Obviously this is important is if anyone is “pulling the meter” as their method of securing utilities. Pulling the meter may not be your particular method, but it’s a method still used by many people. Just keep in mind that when faced with this set-up, removing the meter does not disrupt the power to the structure.

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Orlando Fire Conference


Jimm Walsh, founder and webmaster here at vententersearch.com will be presenting at this year’s Orlando Fire Conference on February 26th. The Orlando Fire Conference is an annual conference held in Orlando that offers both seminar style and hands on training presented by some of the best brothers in the business. This year Jimm will be presenting on: ”The Lost Art of the Truck Company.” The hands on training portion of the conference is already sold out but there is still availability for the seminar day. Check out the Orlando Fire Conference website for more details.

Here is a short write-up about the program:
The Lost Art of the Truck Company:  Truck company functions have quickly become the lost art of the fire service. Many common fire ground tasks are done simply because that’s what people were trained to do. Many firefighters do not truly understand “why” they are performing certain tasks on the fire ground. Learn some of the most important reasons why truck company functions need to be performed efficiently and effectively at every single fire.

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Adding Fuel to the Fire

Captain Cameron Bucek from Palm Beach County (FL) sent in this video he found over on firevideo.net. This video is proof that inadequate or inappropriate ventilation is like adding fuel to the fire.  PPV is probably one of the most misused and misunderstood tools on the fire ground. Like so many other things in this business there is a time and a place… Although we are still trying to find the right time and place for PPV… Unfortunately, many departments use PPV on every fire regardless of conditions. That is simply UNSAFE! This video just goes to show you that vertical ventilation is not the most dangerous type of ventilation, misused PPV is!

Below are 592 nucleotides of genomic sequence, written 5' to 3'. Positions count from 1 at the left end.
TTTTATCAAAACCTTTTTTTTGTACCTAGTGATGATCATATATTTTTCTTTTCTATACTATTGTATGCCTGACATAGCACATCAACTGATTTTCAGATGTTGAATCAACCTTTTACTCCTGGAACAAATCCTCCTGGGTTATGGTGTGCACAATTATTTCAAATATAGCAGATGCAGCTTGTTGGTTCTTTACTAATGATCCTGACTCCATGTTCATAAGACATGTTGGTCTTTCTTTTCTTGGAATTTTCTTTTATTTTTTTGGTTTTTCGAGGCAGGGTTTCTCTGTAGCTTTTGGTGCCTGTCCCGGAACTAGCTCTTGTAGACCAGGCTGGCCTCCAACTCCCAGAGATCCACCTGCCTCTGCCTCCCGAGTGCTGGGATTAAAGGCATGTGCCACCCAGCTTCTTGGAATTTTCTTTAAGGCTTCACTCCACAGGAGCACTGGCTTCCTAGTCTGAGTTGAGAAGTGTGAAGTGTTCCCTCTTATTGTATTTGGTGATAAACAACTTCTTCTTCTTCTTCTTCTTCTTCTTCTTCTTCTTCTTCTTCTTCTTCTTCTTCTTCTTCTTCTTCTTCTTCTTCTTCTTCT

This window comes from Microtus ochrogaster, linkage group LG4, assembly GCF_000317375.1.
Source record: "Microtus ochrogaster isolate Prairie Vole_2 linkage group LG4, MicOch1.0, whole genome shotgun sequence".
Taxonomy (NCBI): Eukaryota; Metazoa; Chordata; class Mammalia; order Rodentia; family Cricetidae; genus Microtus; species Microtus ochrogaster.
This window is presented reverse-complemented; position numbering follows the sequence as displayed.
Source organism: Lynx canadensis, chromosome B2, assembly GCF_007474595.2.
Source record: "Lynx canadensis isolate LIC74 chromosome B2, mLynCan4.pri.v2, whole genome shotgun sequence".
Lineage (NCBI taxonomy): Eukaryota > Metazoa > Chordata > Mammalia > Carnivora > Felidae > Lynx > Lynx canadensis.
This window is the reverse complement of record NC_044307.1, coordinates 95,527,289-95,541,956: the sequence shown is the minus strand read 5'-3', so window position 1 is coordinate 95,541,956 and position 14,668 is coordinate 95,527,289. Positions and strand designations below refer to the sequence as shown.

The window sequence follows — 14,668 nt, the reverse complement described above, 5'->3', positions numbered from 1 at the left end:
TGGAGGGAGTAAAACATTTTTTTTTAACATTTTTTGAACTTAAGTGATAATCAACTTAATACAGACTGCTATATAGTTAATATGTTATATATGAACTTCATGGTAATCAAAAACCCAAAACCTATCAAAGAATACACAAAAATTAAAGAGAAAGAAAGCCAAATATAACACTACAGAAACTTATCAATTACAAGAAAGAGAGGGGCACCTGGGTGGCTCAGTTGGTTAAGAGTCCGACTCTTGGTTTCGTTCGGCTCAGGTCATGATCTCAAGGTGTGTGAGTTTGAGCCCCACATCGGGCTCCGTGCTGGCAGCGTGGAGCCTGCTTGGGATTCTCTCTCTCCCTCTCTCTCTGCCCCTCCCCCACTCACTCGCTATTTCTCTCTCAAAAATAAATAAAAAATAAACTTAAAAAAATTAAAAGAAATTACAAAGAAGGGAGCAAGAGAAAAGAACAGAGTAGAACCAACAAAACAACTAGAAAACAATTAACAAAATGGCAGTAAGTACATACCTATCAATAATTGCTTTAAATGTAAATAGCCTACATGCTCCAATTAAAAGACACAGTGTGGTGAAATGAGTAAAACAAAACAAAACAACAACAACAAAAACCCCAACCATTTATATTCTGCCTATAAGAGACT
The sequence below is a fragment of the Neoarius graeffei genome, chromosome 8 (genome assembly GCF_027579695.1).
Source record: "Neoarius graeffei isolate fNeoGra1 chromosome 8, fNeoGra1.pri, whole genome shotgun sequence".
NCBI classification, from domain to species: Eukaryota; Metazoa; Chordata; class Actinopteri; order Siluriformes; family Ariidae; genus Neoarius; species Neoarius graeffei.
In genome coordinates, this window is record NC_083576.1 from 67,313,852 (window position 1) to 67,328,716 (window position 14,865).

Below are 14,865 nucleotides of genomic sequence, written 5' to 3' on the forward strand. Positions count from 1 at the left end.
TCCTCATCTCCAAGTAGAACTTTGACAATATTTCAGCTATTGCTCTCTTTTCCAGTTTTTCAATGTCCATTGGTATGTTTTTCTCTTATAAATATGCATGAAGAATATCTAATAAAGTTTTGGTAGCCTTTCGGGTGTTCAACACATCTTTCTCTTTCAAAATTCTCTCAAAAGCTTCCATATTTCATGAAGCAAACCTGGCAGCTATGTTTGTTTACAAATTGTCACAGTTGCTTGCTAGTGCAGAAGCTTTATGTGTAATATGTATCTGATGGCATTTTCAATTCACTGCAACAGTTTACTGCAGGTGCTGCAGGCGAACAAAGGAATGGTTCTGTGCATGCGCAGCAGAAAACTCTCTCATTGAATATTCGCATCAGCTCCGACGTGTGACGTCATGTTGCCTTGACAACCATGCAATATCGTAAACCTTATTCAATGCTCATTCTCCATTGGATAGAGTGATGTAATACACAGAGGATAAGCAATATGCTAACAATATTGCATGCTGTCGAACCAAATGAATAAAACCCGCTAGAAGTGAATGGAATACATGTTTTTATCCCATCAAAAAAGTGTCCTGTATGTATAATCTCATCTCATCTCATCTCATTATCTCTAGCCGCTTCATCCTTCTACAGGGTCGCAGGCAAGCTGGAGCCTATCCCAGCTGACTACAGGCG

[flv]http://www.vententersearch.com/videos/flv/ppvflashover.flv[/flv]

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VPS FDNY Style

This post has been removed due to unintended copyright issues. We apologize for any inconvenience.

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Aerial Training

Lt. Joe Pennino from Largo (FL) Fire Rescue sent in some photos of an aerial training method that has been around for a while. It helps aerial operators with the depth perception and finesse of the controls.

Their method was simply to hang a traffic cone on some rope, and place some other cones at different spots around (and on top of the) building. We have seen a similar method that uses a tennis ball on string, and five gallon buckets. Either way, the idea is the same, simply to place whatever is hanging from the aerial in (or on) the target object. This drill is very helpful in teaching new aerial operators to fine tune their movements.